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FAS 370: Family Ethnic and Cultural Diversity

Finding Scholarly Articles

Do you have an assignment that requires you to find scholarly journal articles on a topic? In the box below you will find links to some databases that include articles like that. All of these databases except Google Scholar will have a way that you can limit your search to scholarly or peer-reviewed articles. If you are unclear about whether or not an article or journal is scholarly, check out some of the guidelines under this tab: Characteristics of a Scholarly Article.

Selected Databases for Marriage and Family Research

PsycInfo: Covers all areas of psychology and is also a primary database for research in family studies and human development. Click on the "peer-reviewed" option to limit your results to just that type of publication. The search boxes allow you to combine concepts to narrow your search. Example: social anxiety AND treatment effectiveness.

Academic Search Premier: Also known as Ebscohost. Covers a wide variety of journals in all subject areas including the social sciences. Also covers a lot of popular magazines that are not research-based, so be sure to click the box for "scholarly peer reviewed journals".

Family Studies Abstracts:  Family Studies Abstracts covers essential areas related to family studies, including marriage, divorce, family therapy, and other areas of key relevance to the discipline. Remember to click the box for "scholarly peer reviewed journals" if that is the only type of material you want to find.

SocIndex with Fulltext: Searches the same way as Academic Search Premier, but adds coverage for some additional social science journals. You may want to search both databases for a more comprehensive search. Use the "advanced search" option and click on "scholarly peer reviewed journals".

Google Scholar: Enables you to search Google specifically for scholarly literature. Covers a wide variety of journals in all subject areas including the social sciences. A good place to start your research; just remember that it is not comprehensive and unfortunately there is no way to limit to peer-reviewed materials. There are also no abstracts to view. Use the "advanced search" option to focus your search more effectively. You can get to the "advanced search" option by clicking on the three little lines in the upper left corner of the search page.

Remember: Once you have done a search in a database, look for a link to full text. That is the first place to click to find the article. If you don't see something that says full text, click the yellow "get it @ ASU" button. That will also lead you to the article if the library has it online. 

Other databases may be relevant, depending upon your topic. You can use the subject pull down menus on the research databases page or check out the "article databases" tab on the three Library Guides for research in sociology, psychology, and family and human development listed on the How to Get Help page on this guide. You could also use Library One Search at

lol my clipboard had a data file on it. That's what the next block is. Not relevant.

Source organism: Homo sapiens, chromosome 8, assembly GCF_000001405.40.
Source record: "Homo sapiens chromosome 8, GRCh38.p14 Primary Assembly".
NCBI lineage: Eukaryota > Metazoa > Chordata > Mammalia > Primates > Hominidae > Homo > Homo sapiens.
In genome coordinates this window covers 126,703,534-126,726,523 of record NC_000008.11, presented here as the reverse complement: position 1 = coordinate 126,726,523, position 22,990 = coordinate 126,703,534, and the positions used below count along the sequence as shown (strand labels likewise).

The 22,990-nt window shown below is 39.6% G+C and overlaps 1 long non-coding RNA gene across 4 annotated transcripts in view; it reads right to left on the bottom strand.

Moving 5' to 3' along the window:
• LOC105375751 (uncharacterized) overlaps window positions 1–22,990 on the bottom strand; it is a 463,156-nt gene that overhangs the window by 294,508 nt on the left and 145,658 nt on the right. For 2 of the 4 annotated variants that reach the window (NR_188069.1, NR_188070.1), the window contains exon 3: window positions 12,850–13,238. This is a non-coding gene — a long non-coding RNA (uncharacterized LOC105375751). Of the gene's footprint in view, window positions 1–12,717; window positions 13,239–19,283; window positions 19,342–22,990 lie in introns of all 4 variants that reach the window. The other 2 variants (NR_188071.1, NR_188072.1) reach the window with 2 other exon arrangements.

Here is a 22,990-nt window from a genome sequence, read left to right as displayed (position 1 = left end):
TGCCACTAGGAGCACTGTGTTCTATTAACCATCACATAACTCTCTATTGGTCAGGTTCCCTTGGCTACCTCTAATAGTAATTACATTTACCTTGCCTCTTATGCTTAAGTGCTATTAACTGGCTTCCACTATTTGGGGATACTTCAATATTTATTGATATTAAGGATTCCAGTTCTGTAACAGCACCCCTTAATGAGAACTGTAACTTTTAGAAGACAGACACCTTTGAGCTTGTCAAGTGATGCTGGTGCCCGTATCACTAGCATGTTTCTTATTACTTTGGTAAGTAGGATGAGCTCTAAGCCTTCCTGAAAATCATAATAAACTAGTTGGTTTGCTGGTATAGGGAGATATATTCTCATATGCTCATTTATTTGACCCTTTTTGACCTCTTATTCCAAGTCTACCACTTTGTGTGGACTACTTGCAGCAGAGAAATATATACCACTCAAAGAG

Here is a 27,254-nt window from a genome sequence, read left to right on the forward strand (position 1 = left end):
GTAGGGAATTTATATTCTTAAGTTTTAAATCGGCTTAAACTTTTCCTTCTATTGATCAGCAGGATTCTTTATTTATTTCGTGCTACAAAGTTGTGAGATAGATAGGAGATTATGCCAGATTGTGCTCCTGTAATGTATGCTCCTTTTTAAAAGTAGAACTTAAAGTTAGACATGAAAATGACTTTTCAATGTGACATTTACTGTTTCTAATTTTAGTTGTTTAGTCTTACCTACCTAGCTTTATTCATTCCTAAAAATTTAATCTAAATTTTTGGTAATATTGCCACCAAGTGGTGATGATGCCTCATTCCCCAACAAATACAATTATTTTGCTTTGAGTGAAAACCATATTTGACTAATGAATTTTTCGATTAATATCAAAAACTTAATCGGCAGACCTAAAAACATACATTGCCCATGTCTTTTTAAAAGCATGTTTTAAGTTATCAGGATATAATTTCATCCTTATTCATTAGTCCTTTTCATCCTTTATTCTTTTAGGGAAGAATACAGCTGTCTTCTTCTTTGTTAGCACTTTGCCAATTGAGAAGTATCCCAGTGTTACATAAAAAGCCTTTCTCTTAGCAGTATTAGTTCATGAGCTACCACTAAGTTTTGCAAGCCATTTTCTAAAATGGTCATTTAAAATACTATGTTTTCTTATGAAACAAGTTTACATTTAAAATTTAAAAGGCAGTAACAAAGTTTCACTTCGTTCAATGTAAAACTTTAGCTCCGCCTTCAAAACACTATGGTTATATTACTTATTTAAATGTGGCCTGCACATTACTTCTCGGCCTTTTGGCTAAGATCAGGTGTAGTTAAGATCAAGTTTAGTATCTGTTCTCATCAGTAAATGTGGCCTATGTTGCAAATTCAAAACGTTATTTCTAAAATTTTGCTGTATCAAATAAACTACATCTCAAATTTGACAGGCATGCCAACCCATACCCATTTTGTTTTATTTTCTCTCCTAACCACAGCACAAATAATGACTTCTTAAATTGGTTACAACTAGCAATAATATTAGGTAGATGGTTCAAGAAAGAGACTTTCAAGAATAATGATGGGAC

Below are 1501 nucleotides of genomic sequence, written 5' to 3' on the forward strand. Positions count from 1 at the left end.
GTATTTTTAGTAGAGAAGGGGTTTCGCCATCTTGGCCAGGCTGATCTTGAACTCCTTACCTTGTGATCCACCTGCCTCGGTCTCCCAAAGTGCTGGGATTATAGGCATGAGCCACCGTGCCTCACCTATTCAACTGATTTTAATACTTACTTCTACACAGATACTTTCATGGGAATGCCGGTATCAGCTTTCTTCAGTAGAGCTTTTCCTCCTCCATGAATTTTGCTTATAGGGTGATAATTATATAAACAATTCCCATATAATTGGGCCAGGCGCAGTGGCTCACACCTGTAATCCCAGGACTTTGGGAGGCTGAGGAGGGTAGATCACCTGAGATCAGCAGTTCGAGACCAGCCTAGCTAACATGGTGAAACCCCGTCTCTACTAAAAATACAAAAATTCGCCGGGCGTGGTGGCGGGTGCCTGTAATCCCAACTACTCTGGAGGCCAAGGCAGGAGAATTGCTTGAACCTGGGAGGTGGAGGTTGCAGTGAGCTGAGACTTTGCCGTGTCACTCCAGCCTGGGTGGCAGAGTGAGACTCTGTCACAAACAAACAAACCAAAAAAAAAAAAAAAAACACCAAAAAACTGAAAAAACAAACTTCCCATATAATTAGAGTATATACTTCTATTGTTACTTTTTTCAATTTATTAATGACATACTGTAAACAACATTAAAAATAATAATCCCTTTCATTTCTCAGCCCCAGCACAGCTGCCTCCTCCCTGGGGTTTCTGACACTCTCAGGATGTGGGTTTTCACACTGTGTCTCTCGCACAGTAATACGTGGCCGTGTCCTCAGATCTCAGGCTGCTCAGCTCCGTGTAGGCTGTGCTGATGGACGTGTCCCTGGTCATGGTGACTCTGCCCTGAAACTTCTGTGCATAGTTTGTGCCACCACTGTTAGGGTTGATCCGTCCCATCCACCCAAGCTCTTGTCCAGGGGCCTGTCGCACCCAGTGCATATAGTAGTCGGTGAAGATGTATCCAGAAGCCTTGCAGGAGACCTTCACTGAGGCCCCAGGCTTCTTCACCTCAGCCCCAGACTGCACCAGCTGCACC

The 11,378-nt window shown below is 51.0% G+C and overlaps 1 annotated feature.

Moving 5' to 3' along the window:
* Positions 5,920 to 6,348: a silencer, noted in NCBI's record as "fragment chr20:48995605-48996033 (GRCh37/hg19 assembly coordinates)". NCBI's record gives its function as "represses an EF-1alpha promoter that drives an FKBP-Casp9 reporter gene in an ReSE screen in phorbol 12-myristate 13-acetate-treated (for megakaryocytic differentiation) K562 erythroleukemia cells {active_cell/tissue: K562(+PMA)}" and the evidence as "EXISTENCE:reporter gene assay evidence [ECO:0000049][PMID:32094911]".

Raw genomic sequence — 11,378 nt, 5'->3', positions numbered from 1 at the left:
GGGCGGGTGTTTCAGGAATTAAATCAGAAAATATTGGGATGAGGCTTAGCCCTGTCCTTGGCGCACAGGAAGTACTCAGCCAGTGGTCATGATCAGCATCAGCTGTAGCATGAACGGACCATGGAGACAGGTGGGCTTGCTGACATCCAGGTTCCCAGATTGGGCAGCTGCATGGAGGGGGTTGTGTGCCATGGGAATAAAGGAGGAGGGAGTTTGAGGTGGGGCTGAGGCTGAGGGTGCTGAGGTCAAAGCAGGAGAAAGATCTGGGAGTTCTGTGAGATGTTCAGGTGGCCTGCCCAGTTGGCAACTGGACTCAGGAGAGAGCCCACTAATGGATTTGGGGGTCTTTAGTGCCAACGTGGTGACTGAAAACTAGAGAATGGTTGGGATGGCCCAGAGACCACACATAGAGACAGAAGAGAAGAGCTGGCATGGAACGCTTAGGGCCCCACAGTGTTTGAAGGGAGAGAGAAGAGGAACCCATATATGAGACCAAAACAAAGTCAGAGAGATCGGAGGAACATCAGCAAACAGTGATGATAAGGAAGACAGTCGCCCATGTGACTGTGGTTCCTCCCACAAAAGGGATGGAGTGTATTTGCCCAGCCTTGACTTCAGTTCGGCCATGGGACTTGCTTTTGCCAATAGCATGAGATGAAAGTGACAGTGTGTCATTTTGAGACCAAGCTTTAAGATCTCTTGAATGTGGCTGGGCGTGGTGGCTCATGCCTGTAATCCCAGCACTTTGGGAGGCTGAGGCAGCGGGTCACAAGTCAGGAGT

Having Trouble Finding Your Article?

The yellow "Get it @ ASU" links or other full-text links within our databases should take you to the article if we have it. But if it doesn't, it's a good idea to check further. There's a good chance that we might still have the article you need. There are three ways that you can do this:

Search the title of the article in Library One Search. If you put the title of the article in quotation marks into the search box it will be a little more specific, but that's not always necessary. Usually just a simple cut and paste will work.

Search the title of the article in Google Scholar. Sometimes there's a direct PDF link in Google Scholar but if not, use the "get it @ ASU" links to take you to the article if the library has access to it. 

If those methods don't work you can also use our Journal Title Lookup feature to lead you to the full text online if we have it or to see if we have it in print.

These are also the methods you can use to find an article if you have gotten a reference from another source, such as a bibliography, and already know the citation information (journal name, volume number, date, etc.).

Citing Your Sources

There is no online access to the complete APA Style Manual. We have print copies in the Libraries, but the only online access you can purchase is the section on electronic references and that is only available for a Kindle from Amazon or as a PDF file from the APA. However there are many free resource on the web that usually work well for most people. The official APA Style site has a great deal of information and a lot of helpful examples.

PsycInfo can also help. PsycInfo and many other databases will have a "cite" button or something similar that will allow you to generate a citation for your bibliography. This is great! Just be sure to treat this as a "first draft" of the citation and check it very carefully for mistakes.

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